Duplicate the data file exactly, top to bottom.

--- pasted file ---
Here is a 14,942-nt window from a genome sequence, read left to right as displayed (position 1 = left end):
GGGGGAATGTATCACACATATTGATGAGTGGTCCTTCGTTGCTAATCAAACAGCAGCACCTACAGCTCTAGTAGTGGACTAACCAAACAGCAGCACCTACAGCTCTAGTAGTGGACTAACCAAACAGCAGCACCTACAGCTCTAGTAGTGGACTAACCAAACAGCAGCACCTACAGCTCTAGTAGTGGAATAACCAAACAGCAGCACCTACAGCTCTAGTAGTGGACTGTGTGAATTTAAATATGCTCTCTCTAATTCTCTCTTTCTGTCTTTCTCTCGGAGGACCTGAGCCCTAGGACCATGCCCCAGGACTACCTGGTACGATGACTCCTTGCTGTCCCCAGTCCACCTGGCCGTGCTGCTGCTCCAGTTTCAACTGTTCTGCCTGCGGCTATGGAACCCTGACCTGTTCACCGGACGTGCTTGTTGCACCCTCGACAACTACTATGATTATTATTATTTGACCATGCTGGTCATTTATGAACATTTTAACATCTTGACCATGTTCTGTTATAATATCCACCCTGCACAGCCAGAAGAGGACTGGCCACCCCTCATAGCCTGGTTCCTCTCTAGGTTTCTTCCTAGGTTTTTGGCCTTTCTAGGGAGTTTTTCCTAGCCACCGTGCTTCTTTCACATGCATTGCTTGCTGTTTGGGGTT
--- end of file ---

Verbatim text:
Here is a 14,942-nt window from a genome sequence, read left to right as displayed (position 1 = left end):
GGGGGAATGTATCACACATATTGATGAGTGGTCCTTCGTTGCTAATCAAACAGCAGCACCTACAGCTCTAGTAGTGGACTAACCAAACAGCAGCACCTACAGCTCTAGTAGTGGACTAACCAAACAGCAGCACCTACAGCTCTAGTAGTGGACTAACCAAACAGCAGCACCTACAGCTCTAGTAGTGGAATAACCAAACAGCAGCACCTACAGCTCTAGTAGTGGACTGTGTGAATTTAAATATGCTCTCTCTAATTCTCTCTTTCTGTCTTTCTCTCGGAGGACCTGAGCCCTAGGACCATGCCCCAGGACTACCTGGTACGATGACTCCTTGCTGTCCCCAGTCCACCTGGCCGTGCTGCTGCTCCAGTTTCAACTGTTCTGCCTGCGGCTATGGAACCCTGACCTGTTCACCGGACGTGCTTGTTGCACCCTCGACAACTACTATGATTATTATTATTTGACCATGCTGGTCATTTATGAACATTTTAACATCTTGACCATGTTCTGTTATAATATCCACCCTGCACAGCCAGAAGAGGACTGGCCACCCCTCATAGCCTGGTTCCTCTCTAGGTTTCTTCCTAGGTTTTTGGCCTTTCTAGGGAGTTTTTCCTAGCCACCGTGCTTCTTTCACATGCATTGCTTGCTGTTTGGGGTT